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  • Author or Editor: C. A. Sanchez x
  • Journal of the American Society for Horticultural Science x
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Six field studies were conducted from 1980-88 to evaluate the response of cabbage (Brassica oleracea L., Capitata group) to sprinkler irrigation and sprinkler-applied N fertilizer on a coarse-textured soil. The plots were irrigated using a modified self-moving lateral sprinkler irrigation system that applied five levels of water and five levels of N (liquid NH4NO3) in specified combinations of central composite rotatable design. Cabbage yields were significantly increased by water and N applications in all experiments. The N rates predicted for maximum yield exceeded typical cabbage N fertilizer recommendations. However, the above-average plant populations used in these studies resulted in above-average yields and plant N accumulation. Deficit and excess irrigation produced negative results. Generally, cabbage production was optimized and N losses to the environment were minimized when crops were irrigated for evapotranspiration (ET) replacement. However, even when irrigated for ET replacement, these data demonstrate the potential for N leaching at high N rates, presumably as a result of rainfall.

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Four field experiments were conducted during 1988 to 1990 to evaluate the response to fertilizer P of six crisphead lettuce (Latuca sativa L.) cultivars grown on Histosols. There were season × cultivar interactions for total mass produced, marketable yield, and P uptake by lettuce. A significant yield response to fertilizer P was demonstrated during all four seasons. The performance of individual cultivars within a given season led to cultivar × P rate interactions for marketable yield. However, there were no significant P rate × cultivar interactions for total mass produced, P uptake, and marketable yield during the one season when growing conditions were near ideal. Calculated critical soil-test P values for both eastern and western lettuce types produced in Florida were all within error currently associated with P fertilizer recommendations for lettuce produced in Florida. Therefore, we conclude that no immediate change in P fertilizer recommendations is required for the new western-type lettuce cultivars produced on Histosols in Florida.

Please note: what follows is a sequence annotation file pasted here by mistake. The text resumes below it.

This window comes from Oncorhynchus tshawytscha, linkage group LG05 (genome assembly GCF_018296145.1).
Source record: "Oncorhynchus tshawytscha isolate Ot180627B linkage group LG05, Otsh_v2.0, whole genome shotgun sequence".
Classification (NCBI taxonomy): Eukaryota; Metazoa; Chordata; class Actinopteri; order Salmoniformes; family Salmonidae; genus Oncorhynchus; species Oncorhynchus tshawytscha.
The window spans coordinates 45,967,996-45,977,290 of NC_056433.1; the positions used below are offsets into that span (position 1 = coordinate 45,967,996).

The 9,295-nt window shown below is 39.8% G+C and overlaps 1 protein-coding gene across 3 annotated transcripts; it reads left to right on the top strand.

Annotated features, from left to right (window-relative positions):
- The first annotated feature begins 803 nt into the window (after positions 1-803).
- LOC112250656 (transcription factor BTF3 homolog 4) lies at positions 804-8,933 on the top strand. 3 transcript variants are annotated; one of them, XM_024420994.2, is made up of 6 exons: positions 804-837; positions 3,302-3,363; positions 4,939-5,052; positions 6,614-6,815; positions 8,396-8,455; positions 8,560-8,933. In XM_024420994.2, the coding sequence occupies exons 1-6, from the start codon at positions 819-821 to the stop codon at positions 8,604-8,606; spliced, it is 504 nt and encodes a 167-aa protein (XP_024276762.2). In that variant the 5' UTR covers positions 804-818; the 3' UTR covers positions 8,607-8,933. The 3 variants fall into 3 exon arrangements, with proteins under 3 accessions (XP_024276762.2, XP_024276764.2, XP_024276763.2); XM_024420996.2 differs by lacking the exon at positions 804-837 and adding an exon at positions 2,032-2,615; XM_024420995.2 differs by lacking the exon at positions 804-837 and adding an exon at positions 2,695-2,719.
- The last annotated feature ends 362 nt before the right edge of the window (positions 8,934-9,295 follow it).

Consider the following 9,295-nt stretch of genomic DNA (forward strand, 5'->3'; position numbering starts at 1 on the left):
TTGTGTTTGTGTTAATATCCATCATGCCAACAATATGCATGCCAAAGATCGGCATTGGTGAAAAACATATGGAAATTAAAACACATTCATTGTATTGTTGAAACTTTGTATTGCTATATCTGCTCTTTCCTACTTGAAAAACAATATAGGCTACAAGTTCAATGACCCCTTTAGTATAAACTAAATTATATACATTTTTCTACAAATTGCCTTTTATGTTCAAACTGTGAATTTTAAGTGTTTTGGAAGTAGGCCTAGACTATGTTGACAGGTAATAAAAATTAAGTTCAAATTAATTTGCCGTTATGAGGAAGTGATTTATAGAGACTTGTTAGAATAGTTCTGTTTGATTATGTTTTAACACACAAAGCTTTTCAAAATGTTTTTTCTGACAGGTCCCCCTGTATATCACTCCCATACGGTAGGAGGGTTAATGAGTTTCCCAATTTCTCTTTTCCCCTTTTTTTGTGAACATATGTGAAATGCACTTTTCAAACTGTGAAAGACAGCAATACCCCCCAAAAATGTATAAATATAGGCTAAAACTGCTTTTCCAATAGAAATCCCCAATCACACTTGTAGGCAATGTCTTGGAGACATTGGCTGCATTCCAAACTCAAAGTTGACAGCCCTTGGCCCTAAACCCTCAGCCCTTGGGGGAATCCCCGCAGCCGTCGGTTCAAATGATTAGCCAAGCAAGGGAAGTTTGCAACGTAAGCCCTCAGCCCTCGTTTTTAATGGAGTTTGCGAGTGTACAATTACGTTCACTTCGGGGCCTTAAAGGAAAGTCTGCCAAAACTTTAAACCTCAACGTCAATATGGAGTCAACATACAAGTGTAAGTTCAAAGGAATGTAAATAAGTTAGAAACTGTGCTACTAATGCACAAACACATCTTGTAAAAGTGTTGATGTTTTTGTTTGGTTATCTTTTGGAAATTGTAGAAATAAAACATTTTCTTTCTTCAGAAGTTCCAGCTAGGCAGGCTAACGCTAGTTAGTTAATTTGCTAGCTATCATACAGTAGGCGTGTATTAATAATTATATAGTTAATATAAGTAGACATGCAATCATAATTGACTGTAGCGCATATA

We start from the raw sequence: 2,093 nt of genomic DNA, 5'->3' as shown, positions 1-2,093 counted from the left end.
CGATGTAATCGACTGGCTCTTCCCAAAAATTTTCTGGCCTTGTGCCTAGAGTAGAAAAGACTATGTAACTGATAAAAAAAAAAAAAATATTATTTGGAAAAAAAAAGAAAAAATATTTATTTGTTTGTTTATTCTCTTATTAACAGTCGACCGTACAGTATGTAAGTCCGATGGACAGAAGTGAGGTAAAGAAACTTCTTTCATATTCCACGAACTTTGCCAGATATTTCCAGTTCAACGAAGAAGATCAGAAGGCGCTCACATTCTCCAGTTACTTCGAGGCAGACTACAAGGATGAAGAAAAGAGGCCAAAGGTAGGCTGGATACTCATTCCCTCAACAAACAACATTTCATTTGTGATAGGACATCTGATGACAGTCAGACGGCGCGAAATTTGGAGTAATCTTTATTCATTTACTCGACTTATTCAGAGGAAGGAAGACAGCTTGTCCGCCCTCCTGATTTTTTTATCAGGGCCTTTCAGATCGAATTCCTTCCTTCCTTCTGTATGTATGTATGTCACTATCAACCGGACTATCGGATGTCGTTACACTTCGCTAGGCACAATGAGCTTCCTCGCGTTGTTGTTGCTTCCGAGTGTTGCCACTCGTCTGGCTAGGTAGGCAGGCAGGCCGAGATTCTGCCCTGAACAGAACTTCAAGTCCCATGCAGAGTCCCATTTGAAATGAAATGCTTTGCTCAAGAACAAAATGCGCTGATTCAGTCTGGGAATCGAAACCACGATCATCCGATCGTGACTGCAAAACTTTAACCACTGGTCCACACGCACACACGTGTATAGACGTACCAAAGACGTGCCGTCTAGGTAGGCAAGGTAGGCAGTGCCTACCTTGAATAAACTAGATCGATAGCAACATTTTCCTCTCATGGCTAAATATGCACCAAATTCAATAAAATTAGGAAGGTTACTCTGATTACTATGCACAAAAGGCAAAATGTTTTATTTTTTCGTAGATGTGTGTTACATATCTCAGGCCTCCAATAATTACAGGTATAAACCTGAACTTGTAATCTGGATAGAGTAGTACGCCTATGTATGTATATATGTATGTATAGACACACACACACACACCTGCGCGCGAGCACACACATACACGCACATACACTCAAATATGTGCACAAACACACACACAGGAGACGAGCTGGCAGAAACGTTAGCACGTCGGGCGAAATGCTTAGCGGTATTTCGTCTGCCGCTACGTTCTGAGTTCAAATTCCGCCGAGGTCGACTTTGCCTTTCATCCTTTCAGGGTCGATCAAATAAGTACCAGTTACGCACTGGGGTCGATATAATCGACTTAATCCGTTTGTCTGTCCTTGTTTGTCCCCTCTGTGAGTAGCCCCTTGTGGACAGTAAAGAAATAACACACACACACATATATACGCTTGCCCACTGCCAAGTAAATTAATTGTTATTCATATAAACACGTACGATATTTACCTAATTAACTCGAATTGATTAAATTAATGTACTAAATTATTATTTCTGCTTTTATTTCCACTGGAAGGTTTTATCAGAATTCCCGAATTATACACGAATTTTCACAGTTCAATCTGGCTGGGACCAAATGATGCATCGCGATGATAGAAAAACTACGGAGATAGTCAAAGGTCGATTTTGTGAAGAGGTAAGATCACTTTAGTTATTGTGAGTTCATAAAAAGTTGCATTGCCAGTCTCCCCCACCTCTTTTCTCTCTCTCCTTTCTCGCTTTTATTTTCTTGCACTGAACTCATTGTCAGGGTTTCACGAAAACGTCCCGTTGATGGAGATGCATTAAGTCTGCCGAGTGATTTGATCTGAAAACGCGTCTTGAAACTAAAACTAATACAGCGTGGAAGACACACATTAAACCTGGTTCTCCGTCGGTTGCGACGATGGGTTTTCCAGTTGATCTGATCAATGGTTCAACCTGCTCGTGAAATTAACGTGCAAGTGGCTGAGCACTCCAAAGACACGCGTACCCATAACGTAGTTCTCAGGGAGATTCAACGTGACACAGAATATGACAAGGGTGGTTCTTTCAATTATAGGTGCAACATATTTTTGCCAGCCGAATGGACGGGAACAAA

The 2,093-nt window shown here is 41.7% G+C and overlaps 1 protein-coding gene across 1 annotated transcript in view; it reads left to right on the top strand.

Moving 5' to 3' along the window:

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Five field experiments were conducted from 1986 to 1989 to compare broadcast and band P fertilization of crisphead lettuce (Lactuca sativa L.) on Histosols. Rates of P were 0, 50, 100, 200, and 300 kg P/ha applied broadcast or banded. Broadcast P was surface-applied and disked into the soil 1 day before bedding and planting. Banded P was placed in strips 8 cm wide, 5 cm below the lettuce seeds at planting. Lettuce yields were significantly(P < 0.01) increased by P rate in all experiments. However, significant rate-by -placement interactions indicated that response of lettuce to P varied by placement. Lettuce yields were generally optimized with a band P rate one-third of that required with broadcast placement. Analysis of soil samples collected in the lettuce bed after fertilization indicated that banded P increased available P in the lettuce root zone compared to broadcast fertilization. Lettuce leaf P concentration increased with P rate and generally was greater when P was banded. The critical concentration of P in lettuce leaf tissue at the six- to eight-leaf stage was 0.37%. Banding P fertilizer did not reduce the availability of other essential nutrients, as indicated by tissue analysis.

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